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I imagine this either extremely simple or extremely complex. I am trying to understand the interpretation of the term 'parameter'.

A couple of quick online searches deliver an intuitive understanding of parameter, i.e. where a statistical model is a joint probability distribution over the variables of interest, parametric models denote a subset of such models (in the form of a set of probability distributions), and parameters are therefore unique finite-dimensional points that index a particular distribution.

All fine. I can see why means, variances, covariances, correlations, and any other such moments are parameters.

What I can't see is why numerous other features, such as regression coefficients, etc. (i.e. the Betas we try to estimate with a linear model) are called parameters.

Is is simply because things like regression coefficients are functions of parameters in the first sense? And when we estimate beta coefficients, we are really trying to estimate the ratio between parameters, or are the beta coefficients parameters in themselves?

(I assume it must be the latter, the OLS estimator, for example, is just a function of the sample that estimates a number called Beta; coverage of the OLS seems to imply that the OLS ratio of cov to var just happens to be a great estimator of that number, rather than of the cov to var ratio in the population...)


marked as duplicate by whuber Oct 11 '14 at 1:19

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  • $\begingroup$ Don't parameters just take you from a general case or a family of cases to a particular one? So a Gaussian distribution with $\mu=10$ and $\sigma^2=4$ is a particular case of Gaussian distributions, in the same way that a straight line with gradient $10$ and intercept $4$ is a particular case of straight lines. $\endgroup$ – Henry Oct 10 '14 at 23:26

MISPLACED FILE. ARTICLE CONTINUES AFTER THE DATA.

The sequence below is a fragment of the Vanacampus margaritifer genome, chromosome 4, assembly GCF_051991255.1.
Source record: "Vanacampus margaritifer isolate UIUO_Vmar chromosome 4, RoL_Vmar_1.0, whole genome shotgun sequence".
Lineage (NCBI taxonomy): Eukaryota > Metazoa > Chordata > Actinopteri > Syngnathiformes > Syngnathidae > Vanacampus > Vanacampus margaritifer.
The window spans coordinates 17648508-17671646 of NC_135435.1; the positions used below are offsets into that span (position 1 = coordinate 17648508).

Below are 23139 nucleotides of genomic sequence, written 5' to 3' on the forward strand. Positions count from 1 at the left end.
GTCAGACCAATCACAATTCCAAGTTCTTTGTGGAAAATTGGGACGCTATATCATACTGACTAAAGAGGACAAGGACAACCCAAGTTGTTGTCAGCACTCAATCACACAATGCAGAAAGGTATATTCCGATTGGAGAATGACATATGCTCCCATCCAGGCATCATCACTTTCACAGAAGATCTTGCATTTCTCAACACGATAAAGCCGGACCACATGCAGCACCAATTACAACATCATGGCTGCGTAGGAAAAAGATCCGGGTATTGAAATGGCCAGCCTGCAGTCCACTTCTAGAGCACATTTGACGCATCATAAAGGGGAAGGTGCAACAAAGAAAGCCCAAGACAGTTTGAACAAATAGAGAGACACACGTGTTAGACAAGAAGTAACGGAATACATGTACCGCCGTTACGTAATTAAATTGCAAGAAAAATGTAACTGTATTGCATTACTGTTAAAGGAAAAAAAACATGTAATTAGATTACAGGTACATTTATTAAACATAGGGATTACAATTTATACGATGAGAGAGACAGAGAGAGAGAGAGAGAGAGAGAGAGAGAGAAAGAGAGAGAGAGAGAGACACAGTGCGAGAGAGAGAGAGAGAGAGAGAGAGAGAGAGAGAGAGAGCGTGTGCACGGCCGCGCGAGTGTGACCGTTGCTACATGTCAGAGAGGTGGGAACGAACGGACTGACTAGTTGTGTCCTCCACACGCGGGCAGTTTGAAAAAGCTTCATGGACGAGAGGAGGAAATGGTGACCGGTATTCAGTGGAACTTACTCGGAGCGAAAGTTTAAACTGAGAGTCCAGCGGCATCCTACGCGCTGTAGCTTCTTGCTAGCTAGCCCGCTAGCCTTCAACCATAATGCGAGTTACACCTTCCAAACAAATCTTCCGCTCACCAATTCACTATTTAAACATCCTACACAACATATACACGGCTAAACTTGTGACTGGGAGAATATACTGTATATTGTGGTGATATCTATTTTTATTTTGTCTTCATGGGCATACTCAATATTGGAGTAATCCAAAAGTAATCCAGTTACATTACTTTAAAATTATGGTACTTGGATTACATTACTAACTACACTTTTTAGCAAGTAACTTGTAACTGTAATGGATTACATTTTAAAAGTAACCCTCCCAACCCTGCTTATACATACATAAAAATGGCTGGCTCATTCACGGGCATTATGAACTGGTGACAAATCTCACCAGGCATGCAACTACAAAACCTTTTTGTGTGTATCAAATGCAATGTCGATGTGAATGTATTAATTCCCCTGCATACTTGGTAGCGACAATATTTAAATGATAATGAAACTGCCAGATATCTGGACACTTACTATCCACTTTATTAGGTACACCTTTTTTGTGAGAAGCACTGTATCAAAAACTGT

• $\begingroup$ certainly, but that doesn't really couch with the definition of models as expressed above $\endgroup$ – Sue Doh Nimh Oct 10 '14 at 23:38
  • 1
    $\begingroup$ If you think about a regression model as specifying the conditional distribution of $(Y|X=x)$, then the parameters of the line are parameters that specify the conditional mean $E(Y|X=x)$. $\endgroup$ – Glen_b Oct 11 '14 at 0:34
  • $\begingroup$ Just wanted to add (for what it's worth) that the question which this was marked a duplicate of, while providing a great set of answers, does not address the specific query raised here (given that regression parameters index a given distribution in a family of distributions, are they parameters themselves or functions of parameters). Glen's answer resolves this, thank you! :) $\endgroup$ – Sue Doh Nimh Oct 24 '14 at 21:28

It's pretty simple, and not limited to statistics. A parameter is a basic feature of the universe. Like 100 is the parameter for the temperature that water boils at sea level. Or $c$ for the speed of light in $E=Mc^2$.

In the particular case of statistics, you have parameters of estimators, which you hope correspond to some parameter of the universe which is of interest. So, the fact that 2 is the mean of 1 and 3 is a basic feature of the universe, which contains 1 and 3 and the procedure for taking averages. Similarly, the universe often contains vectors of x and y, it contains OLS, and therefore any given set of x and y have associated OLS parameters. They are unchanging features of existence.

Again, whether these OLS parameters correspond the the parameters of the universe is another question.


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